Androgen insensitivity syndrome


What is androgen insensitivity syndrome?

Androgen insensitivity syndrome (AIS) is a genetic disorder that affects sexual development before birth and during puberty. Individuals with AIS have one X and one Y chromosome making them genetically male, but they usually self-identify as female and have external female genitals. These individuals also do not grow facial hair or have other external male features during puberty. Individuals with AIS also experience infertility problems.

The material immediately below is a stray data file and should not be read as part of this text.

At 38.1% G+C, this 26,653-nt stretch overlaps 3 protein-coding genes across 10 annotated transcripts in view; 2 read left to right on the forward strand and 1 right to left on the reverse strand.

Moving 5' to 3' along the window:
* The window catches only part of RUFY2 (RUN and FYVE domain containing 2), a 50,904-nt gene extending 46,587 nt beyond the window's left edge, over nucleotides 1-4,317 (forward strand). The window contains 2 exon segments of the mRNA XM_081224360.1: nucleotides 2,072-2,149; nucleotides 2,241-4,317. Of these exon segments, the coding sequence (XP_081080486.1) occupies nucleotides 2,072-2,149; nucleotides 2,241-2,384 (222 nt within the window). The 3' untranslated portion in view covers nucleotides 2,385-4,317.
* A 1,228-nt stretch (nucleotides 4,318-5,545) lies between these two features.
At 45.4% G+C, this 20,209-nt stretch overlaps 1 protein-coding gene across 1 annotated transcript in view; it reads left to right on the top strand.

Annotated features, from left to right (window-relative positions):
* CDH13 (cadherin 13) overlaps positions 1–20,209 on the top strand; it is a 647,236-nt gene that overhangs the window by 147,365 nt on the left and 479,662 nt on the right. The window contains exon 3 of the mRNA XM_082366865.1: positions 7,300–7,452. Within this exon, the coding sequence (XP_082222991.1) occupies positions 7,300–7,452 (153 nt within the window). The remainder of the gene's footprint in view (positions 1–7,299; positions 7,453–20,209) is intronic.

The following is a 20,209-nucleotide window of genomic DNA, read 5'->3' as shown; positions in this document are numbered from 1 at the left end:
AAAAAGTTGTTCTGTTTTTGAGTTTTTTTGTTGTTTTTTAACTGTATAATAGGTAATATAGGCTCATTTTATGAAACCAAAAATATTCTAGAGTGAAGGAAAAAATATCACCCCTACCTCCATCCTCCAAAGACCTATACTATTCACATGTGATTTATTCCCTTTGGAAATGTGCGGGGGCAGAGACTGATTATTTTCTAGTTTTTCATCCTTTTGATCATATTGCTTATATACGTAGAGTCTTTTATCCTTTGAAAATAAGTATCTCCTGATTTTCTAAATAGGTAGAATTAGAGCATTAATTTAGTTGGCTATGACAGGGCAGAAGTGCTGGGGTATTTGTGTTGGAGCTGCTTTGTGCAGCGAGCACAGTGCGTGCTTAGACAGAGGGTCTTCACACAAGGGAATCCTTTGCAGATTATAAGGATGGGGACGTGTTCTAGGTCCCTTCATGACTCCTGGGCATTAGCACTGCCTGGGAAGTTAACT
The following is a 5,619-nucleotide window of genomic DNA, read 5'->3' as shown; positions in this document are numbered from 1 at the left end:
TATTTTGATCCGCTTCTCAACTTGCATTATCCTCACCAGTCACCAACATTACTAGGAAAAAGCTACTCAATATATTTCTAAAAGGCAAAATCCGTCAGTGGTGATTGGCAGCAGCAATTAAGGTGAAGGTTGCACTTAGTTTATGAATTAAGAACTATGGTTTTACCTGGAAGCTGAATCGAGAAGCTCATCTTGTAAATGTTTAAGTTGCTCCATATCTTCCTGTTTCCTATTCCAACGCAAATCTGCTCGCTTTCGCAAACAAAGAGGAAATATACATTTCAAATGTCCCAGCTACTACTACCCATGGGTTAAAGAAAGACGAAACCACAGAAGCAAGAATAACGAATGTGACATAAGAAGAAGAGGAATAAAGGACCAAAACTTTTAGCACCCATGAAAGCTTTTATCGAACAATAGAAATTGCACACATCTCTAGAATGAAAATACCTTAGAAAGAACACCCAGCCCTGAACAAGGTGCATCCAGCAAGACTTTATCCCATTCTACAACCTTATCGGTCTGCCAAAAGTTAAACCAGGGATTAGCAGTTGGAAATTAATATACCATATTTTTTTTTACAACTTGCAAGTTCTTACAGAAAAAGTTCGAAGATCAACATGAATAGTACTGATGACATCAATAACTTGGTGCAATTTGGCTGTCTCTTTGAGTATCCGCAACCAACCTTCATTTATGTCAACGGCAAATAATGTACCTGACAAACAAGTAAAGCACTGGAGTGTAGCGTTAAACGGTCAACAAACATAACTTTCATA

Androgen insensitivity syndrome occurs because the cells that make up the bodies of people affected with this disorder are unable to respond to hormones that are crucial in the development of male characteristics. These hormones are called androgens. Typically, a male body would be sensitive to these androgens, however in the case of AIS, the body is not sensitive to these hormones and cannot respond as a typical male would. The main androgen is testosterone. There are three main types of this syndrome: complete, partial, and mild. Each of these types has different signs and symptoms.

SOURCE: Emory University - Department of Human Genetics in collaboration with ThinkGenetic • • DATE UPDATED: 2016-07-02


This content comes from a hidden element on this page.

The inline option preserves bound JavaScript events and changes, and it puts the content back where it came from when it is closed.

Remember Me